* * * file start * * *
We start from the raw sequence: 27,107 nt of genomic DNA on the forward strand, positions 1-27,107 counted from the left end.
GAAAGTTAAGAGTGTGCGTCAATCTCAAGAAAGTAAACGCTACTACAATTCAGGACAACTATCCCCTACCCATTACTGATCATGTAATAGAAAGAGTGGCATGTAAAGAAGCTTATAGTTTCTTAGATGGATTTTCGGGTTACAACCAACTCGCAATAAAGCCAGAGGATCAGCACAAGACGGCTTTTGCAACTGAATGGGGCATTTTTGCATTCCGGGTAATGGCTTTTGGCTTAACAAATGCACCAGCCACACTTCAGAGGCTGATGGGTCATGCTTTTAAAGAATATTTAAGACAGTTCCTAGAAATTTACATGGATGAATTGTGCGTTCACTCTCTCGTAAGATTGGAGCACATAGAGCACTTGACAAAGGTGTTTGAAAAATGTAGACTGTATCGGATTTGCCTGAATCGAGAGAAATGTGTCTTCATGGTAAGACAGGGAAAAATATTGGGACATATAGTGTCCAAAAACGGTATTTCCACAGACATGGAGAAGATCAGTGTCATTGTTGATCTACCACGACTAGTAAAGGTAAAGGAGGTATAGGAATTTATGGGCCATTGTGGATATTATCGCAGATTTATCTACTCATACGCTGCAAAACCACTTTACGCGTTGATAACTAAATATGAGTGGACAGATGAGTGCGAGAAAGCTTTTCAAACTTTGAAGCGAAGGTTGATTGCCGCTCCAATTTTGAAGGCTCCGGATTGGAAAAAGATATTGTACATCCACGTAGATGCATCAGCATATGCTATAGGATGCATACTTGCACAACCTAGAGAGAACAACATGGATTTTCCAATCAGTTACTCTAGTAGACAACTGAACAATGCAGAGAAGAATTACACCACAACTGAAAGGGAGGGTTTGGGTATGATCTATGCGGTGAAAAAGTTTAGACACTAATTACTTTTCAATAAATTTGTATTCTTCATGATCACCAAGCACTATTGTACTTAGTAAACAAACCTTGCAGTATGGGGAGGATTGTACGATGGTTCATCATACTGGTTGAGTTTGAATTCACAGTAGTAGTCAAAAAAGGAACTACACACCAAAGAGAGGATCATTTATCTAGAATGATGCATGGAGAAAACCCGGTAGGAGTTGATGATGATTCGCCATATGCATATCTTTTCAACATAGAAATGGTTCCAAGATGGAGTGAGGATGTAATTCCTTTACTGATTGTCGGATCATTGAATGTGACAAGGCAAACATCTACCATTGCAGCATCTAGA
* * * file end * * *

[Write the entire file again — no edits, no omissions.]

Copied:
We start from the raw sequence: 27,107 nt of genomic DNA on the forward strand, positions 1-27,107 counted from the left end.
GAAAGTTAAGAGTGTGCGTCAATCTCAAGAAAGTAAACGCTACTACAATTCAGGACAACTATCCCCTACCCATTACTGATCATGTAATAGAAAGAGTGGCATGTAAAGAAGCTTATAGTTTCTTAGATGGATTTTCGGGTTACAACCAACTCGCAATAAAGCCAGAGGATCAGCACAAGACGGCTTTTGCAACTGAATGGGGCATTTTTGCATTCCGGGTAATGGCTTTTGGCTTAACAAATGCACCAGCCACACTTCAGAGGCTGATGGGTCATGCTTTTAAAGAATATTTAAGACAGTTCCTAGAAATTTACATGGATGAATTGTGCGTTCACTCTCTCGTAAGATTGGAGCACATAGAGCACTTGACAAAGGTGTTTGAAAAATGTAGACTGTATCGGATTTGCCTGAATCGAGAGAAATGTGTCTTCATGGTAAGACAGGGAAAAATATTGGGACATATAGTGTCCAAAAACGGTATTTCCACAGACATGGAGAAGATCAGTGTCATTGTTGATCTACCACGACTAGTAAAGGTAAAGGAGGTATAGGAATTTATGGGCCATTGTGGATATTATCGCAGATTTATCTACTCATACGCTGCAAAACCACTTTACGCGTTGATAACTAAATATGAGTGGACAGATGAGTGCGAGAAAGCTTTTCAAACTTTGAAGCGAAGGTTGATTGCCGCTCCAATTTTGAAGGCTCCGGATTGGAAAAAGATATTGTACATCCACGTAGATGCATCAGCATATGCTATAGGATGCATACTTGCACAACCTAGAGAGAACAACATGGATTTTCCAATCAGTTACTCTAGTAGACAACTGAACAATGCAGAGAAGAATTACACCACAACTGAAAGGGAGGGTTTGGGTATGATCTATGCGGTGAAAAAGTTTAGACACTAATTACTTTTCAATAAATTTGTATTCTTCATGATCACCAAGCACTATTGTACTTAGTAAACAAACCTTGCAGTATGGGGAGGATTGTACGATGGTTCATCATACTGGTTGAGTTTGAATTCACAGTAGTAGTCAAAAAAGGAACTACACACCAAAGAGAGGATCATTTATCTAGAATGATGCATGGAGAAAACCCGGTAGGAGTTGATGATGATTCGCCATATGCATATCTTTTCAACATAGAAATGGTTCCAAGATGGAGTGAGGATGTAATTCCTTTACTGATTGTCGGATCATTGAATGTGACAAGGCAAACATCTACCATTGCAGCATCTAGA